For a plan that culminated with a hijacked plane landing in Geneva, Switzerland, it was anything but a "Swiss watch" execution.
It all started when Ethiopian Airlines Flight ET702 departed the Ethiopian capital Addis Ababa on Sunday evening heading for Rome. The around 0330 GMT (10:30 PM EST Sunday) while over northern Italy, the plane's second-in-command, who was not carrying a weapon, took control of the plane when the pilot left the cockpit to use the toilet. Shortly thereafter he himself sent a transponder code notifying ground control the plane had been hijacked (by him) with an intention to land in Switzerland, where we would proceed to seek asylum, and after circling above Geneva for a while, the plane finally landed.
The plane erratic flight path was captured in the following snapshot:
After landing, he left the aircraft via a cockpit window, without harming passengers or crew, police spokesman Pierre Grangean told a news conference. It landed at Geneva at 6:02 a.m. (0502 GMT).
... the co-pilot, an Ethiopian born in 1983, locked the flight deck door when the pilot went to the toilet. He then asked to refuel at Geneva, landed the plane, climbed down on an emergency exit rope from a cockpit window, and gave himself up.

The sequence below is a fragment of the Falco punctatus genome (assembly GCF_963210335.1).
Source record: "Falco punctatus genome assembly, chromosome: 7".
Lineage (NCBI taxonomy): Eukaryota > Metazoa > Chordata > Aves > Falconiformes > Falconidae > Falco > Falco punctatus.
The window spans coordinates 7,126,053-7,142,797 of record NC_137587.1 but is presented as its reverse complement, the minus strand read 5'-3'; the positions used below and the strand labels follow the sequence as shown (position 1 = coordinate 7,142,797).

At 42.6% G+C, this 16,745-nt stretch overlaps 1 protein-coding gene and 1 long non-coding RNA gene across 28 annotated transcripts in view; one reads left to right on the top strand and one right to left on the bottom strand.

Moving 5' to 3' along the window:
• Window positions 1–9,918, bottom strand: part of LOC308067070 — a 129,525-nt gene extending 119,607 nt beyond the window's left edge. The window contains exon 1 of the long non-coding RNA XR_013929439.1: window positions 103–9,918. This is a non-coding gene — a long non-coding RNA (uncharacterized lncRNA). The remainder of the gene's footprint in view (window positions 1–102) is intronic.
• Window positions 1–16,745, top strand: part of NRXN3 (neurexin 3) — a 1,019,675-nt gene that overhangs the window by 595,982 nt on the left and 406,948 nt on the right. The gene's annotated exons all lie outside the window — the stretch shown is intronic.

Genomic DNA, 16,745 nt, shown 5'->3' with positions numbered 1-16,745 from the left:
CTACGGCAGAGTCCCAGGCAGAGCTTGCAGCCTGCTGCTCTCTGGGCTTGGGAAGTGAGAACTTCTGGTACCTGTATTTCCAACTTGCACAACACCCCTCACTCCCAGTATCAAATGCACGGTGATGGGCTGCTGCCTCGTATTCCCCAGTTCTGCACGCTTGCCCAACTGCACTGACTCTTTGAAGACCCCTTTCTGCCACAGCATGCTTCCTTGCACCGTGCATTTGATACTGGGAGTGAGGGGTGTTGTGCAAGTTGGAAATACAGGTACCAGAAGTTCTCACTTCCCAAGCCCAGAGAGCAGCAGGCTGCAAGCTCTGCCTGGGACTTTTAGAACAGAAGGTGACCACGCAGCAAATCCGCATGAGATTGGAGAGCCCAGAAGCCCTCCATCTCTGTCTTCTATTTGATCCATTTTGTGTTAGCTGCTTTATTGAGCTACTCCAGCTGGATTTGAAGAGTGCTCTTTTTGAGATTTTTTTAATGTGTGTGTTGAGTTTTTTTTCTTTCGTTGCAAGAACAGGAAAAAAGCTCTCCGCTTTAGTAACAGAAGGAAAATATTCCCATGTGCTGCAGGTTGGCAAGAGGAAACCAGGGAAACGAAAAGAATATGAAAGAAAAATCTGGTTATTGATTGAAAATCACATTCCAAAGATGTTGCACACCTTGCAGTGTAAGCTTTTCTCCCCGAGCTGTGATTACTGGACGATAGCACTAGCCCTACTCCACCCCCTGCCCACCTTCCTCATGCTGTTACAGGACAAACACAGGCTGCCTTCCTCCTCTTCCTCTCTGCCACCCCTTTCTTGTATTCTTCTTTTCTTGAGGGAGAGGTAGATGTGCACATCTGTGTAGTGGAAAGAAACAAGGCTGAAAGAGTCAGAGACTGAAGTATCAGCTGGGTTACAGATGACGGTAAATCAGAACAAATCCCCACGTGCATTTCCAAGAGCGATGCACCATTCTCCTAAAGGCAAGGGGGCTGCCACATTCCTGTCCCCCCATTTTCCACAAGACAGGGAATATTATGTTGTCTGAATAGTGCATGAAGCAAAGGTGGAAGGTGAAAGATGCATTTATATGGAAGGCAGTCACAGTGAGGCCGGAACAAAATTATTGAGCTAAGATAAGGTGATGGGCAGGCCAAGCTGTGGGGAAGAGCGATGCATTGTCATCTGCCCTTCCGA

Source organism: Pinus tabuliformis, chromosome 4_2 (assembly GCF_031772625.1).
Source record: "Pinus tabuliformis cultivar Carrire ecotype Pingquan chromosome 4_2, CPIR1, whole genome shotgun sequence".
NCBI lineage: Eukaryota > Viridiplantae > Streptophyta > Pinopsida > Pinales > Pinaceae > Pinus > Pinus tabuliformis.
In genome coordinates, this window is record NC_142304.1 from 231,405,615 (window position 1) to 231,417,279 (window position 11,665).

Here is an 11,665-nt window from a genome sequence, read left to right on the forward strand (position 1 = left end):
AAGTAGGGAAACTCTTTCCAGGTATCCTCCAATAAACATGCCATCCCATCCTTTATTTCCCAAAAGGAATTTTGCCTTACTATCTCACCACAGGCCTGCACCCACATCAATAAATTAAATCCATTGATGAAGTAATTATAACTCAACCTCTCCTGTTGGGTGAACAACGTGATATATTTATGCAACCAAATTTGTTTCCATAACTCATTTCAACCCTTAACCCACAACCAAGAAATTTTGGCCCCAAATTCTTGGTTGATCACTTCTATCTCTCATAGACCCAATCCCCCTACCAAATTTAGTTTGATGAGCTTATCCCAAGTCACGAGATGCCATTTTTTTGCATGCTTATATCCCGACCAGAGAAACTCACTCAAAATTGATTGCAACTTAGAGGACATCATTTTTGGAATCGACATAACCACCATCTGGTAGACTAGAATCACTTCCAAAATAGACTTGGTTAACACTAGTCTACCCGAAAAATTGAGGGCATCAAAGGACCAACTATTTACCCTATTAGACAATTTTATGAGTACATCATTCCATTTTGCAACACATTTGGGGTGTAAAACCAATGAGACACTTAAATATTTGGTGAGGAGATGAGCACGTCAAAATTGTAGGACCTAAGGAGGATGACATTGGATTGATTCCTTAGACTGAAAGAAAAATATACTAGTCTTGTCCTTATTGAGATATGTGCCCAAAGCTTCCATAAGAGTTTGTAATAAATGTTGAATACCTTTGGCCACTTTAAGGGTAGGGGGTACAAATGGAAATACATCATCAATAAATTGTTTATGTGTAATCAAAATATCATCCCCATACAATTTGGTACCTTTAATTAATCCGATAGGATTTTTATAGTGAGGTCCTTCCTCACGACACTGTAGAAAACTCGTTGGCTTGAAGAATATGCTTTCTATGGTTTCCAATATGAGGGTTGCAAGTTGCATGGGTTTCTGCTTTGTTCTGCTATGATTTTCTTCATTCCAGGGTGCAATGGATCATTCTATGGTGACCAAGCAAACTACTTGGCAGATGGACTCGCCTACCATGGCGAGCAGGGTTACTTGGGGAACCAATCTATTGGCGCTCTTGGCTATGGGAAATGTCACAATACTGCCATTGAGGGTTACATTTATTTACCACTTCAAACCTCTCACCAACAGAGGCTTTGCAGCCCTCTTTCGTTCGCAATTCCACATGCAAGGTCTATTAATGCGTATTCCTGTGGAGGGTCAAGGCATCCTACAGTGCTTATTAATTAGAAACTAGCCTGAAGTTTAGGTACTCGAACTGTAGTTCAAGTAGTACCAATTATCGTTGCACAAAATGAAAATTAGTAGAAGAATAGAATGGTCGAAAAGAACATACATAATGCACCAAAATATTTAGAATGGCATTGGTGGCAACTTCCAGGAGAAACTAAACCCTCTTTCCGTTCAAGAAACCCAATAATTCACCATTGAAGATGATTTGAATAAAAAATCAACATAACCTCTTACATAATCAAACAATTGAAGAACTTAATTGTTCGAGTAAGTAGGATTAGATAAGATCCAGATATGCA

"There is ... a code for hijack. So this co-pilot put in the code for 'I just hijacked the aircraft'," he said. As the plane was over Italy at the time, two Italian Eurofighters were scrambled to accompany it, he said.
Ethiopian Airlines said in a short statement that the Boeing aircraft had been "forced to proceed" to Geneva.
State-run Ethiopian television said there were 193 passengers on board the Boeing aircraft, including 140 Italian nationals.
In an apparent recording of a radio communication between the Ethiopian plane and air traffic control posted on social media site Twitter, a demand for asylum was made.
"We need asylum or assurance we will not be transferred to the Ethiopian government," the voice in the recording, apparently the co-pilot, said.
That would be the editorial "we."
Once on the ground it was a typically Swiss clean up effort, with little drama or spillover: "Geneva airport was initially closed to other flights, but operations resumed around two hours after the hijacked plane landed. "We hope everything will return to normal in the afternoon," Deillon said."
As for the co-pilot original plan to seek asylum, what he may end up getting as part of the bargain is a 20 year prison sentence: "Geneva prosecutor Olivier Jornot said Swiss federal authorities were investigating the hijacking and would press charges that could carry a prison sentence of up to 20 years."
Well, the Swiss did make it clear a week ago that immigration into their country going forward would be more difficult. That said, we can't wait for the jokes about the drastic measures one needs to take in order to enter Switzerland from this moment on.